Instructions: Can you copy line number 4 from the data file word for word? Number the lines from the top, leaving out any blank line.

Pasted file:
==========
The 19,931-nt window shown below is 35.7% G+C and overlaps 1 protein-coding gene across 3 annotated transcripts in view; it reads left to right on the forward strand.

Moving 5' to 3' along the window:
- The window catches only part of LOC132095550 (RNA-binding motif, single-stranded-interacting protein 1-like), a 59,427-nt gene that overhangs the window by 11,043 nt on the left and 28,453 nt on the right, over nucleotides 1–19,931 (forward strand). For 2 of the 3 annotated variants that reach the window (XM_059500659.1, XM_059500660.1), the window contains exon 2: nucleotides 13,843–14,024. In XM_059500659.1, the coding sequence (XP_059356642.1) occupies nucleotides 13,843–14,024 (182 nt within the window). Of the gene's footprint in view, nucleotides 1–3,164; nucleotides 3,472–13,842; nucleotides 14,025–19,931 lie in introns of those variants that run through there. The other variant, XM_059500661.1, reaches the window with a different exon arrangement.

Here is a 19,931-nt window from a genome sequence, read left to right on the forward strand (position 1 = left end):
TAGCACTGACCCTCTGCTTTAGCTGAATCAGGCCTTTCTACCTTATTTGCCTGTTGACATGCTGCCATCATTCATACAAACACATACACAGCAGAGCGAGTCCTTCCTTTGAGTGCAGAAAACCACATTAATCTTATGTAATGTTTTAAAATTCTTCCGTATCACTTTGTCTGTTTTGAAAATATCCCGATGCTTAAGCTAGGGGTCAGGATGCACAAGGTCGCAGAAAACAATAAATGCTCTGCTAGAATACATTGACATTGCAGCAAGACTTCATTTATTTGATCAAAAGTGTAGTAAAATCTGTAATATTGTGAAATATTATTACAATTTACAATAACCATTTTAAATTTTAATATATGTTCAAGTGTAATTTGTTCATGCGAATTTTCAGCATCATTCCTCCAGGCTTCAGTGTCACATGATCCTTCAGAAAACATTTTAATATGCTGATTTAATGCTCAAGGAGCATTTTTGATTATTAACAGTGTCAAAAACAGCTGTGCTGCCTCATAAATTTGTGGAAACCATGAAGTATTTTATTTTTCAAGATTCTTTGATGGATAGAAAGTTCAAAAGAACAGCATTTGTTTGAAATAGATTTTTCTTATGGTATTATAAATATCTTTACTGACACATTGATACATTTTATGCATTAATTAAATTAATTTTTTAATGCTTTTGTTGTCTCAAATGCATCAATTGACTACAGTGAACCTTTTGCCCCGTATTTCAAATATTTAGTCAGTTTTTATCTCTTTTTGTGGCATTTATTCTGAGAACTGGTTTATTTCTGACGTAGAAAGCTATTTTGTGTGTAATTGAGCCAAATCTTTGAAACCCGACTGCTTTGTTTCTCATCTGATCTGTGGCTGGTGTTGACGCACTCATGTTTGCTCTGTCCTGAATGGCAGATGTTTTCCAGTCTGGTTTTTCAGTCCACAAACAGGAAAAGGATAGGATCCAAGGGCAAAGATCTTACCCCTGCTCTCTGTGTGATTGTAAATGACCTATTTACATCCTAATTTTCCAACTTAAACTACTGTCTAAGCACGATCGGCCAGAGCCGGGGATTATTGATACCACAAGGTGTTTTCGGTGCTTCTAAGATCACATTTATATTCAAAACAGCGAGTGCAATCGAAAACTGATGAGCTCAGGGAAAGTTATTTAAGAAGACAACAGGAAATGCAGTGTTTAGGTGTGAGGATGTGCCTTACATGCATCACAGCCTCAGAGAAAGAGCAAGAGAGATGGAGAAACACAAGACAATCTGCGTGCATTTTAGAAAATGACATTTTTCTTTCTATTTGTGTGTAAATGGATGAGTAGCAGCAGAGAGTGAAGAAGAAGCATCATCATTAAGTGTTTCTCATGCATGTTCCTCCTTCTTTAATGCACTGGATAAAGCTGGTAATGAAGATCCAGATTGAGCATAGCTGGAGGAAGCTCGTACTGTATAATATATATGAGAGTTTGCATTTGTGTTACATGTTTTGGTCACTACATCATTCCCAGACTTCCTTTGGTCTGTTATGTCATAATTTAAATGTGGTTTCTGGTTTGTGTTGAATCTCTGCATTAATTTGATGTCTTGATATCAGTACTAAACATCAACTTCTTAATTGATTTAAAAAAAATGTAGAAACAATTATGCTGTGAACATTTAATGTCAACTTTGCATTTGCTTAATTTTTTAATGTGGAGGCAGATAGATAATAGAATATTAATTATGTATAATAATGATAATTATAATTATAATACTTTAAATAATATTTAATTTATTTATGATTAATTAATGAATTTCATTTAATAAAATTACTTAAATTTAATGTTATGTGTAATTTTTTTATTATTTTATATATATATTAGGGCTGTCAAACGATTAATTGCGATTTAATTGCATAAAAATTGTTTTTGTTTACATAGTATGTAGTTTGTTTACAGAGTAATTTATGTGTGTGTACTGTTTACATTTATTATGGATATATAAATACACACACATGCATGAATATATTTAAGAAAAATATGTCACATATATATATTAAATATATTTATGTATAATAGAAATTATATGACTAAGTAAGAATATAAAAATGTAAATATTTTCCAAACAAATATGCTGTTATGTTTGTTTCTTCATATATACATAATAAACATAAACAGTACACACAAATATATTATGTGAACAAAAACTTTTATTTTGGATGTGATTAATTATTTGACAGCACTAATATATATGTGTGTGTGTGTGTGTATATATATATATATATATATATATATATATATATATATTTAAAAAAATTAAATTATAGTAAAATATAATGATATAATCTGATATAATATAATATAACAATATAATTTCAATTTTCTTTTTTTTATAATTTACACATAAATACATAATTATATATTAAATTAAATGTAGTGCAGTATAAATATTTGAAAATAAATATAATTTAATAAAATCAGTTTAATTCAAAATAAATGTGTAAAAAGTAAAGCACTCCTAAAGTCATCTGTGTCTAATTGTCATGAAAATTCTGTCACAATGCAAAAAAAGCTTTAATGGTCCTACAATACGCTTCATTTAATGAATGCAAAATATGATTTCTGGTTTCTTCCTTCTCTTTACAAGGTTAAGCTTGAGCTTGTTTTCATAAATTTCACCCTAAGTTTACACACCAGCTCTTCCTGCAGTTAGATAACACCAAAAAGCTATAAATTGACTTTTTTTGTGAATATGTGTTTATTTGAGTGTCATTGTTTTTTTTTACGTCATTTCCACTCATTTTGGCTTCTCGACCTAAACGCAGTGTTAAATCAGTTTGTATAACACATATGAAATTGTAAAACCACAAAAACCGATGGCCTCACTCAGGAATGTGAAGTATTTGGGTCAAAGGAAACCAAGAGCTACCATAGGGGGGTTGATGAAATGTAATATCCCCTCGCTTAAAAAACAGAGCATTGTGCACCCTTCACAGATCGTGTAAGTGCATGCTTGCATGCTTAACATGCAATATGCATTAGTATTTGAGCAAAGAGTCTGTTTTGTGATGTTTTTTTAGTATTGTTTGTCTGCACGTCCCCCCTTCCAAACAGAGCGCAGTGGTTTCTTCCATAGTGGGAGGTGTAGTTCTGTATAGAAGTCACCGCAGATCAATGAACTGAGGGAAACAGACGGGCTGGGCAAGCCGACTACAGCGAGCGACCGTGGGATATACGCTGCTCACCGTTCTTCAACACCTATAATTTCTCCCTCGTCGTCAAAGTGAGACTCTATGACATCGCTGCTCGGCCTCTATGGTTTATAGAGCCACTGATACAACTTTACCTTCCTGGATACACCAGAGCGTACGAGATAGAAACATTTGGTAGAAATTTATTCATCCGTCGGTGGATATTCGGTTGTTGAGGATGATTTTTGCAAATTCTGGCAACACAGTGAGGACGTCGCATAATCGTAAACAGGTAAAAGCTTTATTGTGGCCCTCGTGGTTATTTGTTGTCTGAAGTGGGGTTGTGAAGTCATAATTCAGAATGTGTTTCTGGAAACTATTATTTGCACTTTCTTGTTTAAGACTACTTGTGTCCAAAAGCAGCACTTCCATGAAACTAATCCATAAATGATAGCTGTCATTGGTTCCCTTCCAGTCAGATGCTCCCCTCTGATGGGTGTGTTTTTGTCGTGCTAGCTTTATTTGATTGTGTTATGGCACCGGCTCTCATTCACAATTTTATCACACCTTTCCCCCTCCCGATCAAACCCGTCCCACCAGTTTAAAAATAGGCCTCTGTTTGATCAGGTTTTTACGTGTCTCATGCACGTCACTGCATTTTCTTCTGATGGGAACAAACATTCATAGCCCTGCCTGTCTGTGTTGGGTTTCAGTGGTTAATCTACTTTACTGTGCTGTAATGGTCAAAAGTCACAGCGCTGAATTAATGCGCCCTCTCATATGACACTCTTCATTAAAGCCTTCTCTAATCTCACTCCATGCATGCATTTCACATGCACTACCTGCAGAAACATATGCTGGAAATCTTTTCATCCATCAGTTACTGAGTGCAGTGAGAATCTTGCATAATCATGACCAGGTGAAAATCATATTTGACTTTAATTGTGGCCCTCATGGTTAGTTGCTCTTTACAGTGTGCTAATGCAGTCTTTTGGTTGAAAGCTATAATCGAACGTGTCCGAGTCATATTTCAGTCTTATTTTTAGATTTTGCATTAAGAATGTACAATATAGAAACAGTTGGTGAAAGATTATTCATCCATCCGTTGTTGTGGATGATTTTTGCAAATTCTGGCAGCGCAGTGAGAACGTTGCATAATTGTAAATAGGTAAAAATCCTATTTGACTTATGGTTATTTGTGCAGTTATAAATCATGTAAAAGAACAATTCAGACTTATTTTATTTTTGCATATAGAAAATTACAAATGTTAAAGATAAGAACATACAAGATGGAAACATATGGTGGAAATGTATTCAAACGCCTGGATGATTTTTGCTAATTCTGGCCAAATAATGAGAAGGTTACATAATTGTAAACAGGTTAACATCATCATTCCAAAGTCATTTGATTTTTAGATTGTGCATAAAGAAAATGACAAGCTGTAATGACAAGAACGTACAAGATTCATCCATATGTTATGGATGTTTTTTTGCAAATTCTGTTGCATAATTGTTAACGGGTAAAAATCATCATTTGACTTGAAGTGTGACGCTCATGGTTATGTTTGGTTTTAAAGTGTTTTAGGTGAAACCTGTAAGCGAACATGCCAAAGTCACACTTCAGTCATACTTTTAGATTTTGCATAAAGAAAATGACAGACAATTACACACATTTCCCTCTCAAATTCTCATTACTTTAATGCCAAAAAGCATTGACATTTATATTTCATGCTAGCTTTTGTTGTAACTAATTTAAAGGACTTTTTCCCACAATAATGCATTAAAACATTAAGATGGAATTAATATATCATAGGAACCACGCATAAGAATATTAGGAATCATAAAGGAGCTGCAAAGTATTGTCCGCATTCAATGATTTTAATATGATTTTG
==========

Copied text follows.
Here is a 19,931-nt window from a genome sequence, read left to right on the forward strand (position 1 = left end):